‘Firestarter stories’ spark the imagination of the church

Lisa Williams | Mennonite Church Eastern Canada
Colin McCartney

“My job is to love the people in my neighbourhood, accept them for who they are and create a safe place where they are welcome,” said Lyne Renaud, pastor of Hochma in Montreal, as she shared her “firestarter story” to spark the imagination of the church at Mennonite Church Canada’s Gathering 2019. 

Lyne, along with her husband Michel Monette and their family, explored new ways of being church in their Montreal community. Her son invited a homeless man to the breakfast that the church offered to the neighbourhood. Through their ensuing relationship, Michel and Lyne accepted the invitation to dine at the man’s home.

“They were stoned and selling drugs while we were eating with them,” she recalled. “Dealers came into the apartment while we were there. My husband and I looked at each other and asked, ‘Where are we?’ ”

But each Sunday this man faithfully came to Hochma. He was stoned and stinking of the gas that he sniffed, but he was always there. Hochma was his church. He loved it and felt safe and welcomed.

When he suddenly stopped coming, people began to worry. No one knew where he had gone or what had happened. Three months later, he returned and said confidently, “I have met Jesus and I gave my life to him. I decided to get sober so I went under the bridge and stayed there to get clean of drugs. It has been three months and I am sober and want my life to be aligned with God.”

There has been a change in this man’s life and the people on the street have noticed and are talking about it, Lyne said. He is now the director of Care Montreal, an organization Hochma started with his help, to offer a warm place at night for homeless people. “He is on a mission with Jesus in the neighbourhood to help the city become more and more Christlike,” said Lyne. “Truly, no one is better to take care of that centre because people in the neighbourhood have seen the changes in this man’s life.”

Colin McCartney trains young urban leaders in Toronto to lead and plant churches in their urban and often under-resourced neighbourhoods. “Someone has to step outside of the walls of the church to build relationships, so that the neighbourhood becomes a part of the church,” he said during his “firestarter story.” “God so loved the world that he sent his son into the world—into the community, the neighbourhood. There are a lot of good people already living in urban centres who can plant churches in their own neighbourhoods, among people and in settings that they are a part of already.”

Maysoun Darweesh and her husband, Nour Ali, are Syrian refugees. While travelling abroad in 2006 and alerted by friends not to return to Syria, the family found themselves in Macau, China. Their life upturned and with no opportunity to work, they did not know what they were going to do. China was not welcoming refugees to resettle there.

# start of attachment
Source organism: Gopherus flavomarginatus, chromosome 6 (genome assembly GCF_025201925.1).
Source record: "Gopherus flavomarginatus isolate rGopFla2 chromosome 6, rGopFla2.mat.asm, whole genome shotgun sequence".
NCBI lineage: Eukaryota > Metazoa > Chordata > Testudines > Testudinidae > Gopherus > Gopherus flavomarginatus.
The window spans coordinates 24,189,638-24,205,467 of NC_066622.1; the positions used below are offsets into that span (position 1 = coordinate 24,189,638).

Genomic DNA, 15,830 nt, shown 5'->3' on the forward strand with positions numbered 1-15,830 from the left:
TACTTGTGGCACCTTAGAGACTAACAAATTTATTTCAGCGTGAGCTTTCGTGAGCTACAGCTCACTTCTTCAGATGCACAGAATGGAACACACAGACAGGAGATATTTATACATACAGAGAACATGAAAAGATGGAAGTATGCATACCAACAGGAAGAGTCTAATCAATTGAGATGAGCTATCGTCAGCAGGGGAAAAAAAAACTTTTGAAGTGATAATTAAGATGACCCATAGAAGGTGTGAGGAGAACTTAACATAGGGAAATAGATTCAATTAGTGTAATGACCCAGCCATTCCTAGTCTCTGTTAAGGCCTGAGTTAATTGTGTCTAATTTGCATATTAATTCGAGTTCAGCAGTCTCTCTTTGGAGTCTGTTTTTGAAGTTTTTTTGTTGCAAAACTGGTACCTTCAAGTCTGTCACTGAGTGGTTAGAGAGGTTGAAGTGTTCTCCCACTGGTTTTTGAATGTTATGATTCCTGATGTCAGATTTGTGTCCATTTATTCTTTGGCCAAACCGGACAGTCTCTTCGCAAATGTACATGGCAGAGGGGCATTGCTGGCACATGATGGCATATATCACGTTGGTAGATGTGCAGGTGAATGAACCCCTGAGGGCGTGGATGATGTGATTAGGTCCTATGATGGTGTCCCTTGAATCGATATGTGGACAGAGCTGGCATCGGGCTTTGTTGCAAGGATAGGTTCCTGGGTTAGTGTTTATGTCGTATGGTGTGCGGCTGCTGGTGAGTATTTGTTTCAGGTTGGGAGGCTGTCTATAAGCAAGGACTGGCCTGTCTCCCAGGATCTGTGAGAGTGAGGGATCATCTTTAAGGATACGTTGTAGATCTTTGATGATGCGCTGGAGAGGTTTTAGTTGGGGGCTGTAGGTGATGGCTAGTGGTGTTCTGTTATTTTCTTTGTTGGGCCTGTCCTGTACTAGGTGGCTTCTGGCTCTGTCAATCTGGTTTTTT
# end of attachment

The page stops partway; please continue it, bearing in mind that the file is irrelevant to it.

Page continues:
While in China, they met George and Tobia Veith, and through them became connected to Douglas Mennonite Church in Winnipeg, which sponsored them to come to Canada. Shortly after their arrival in 2013, they asked if Douglas Mennonite might also sponsor their brother and sister-in-law, Brian Darweesh and Reem Younes.

"Darweesh and Younes had had a small civil wedding service with no family in attendance,” said Don Rempel Boshmann, pastor of Douglas Mennonite Church. “Reem had always dreamt of having a wedding, a proper wedding.”

Krista Neustaeder Barg from Douglas Mennonite helped Younes’s dream come true. The wedding was complete with a wedding dress, suit, family and friends, along with heartfelt smiles and tears.

Since 2013, Douglas Mennonite has sponsored 21 Syrian refugees. “It has just snowballed and keeps rolling along. We are so fortunate to be partnering with Maysoun and Nour,” said Boschmann. “It has been wonderful.”

• Vine and Table is a community for young adults and students to live, learn and grow in a Jesus-centred community. Located in Saskatoon, Terri Lynn and Thomas Friesen opened their home for young adults to engage in household life and spiritual growth. The couple live on site as part of the community, and offer mentorship and support in academic study and vocational exploration. They named their home Vine and Table; the vine represents growth and the table represents sharing life together.

• Donna Entz, a Mennonite worker with Muslims and African immigrants with MC Alberta, has been forming relationships with Christian and Muslim communities in Edmonton for the purpose of dialogue. “Dialogue is an authentic way of doing witness, especially in a North American setting,” she said. Through A Common Word, Alberta Christians and Muslims meet to reduce misunderstandings and stereotypes that can come between people groups.

• The seeds of hope are the gifts of stories that interrupt the darkness,” said Darnell Barkman, pastor of Yarrow United Mennonite Church in B.C. He highlighted four categories to direct missional thinking:

  1. What is God doing?
  2. What is our context?
  3. What are the seeds of hope that we see?
  4. What kind of spiritual practices do we have as individuals and congregations to sustain us in this mission of God?

The stories encouraged congregations to intentionally find the seeds of hope in their communities to see what interrupts the brokenness in the world and brings healing and hope. 

Watch “Firestarter stories” at home.mennonitechurch.ca/node/1660.

See more about Gathering 2019:

Holy Spirit fire and imagination

Nationwide church experiences modest surplus

Good news of Jesus in a traumatized world

Mennonite Women dissolve national ministry

Holding growth and the past in tension

Kids make friends at Gathering 2019

Colin McCartney

Lyne Renaud

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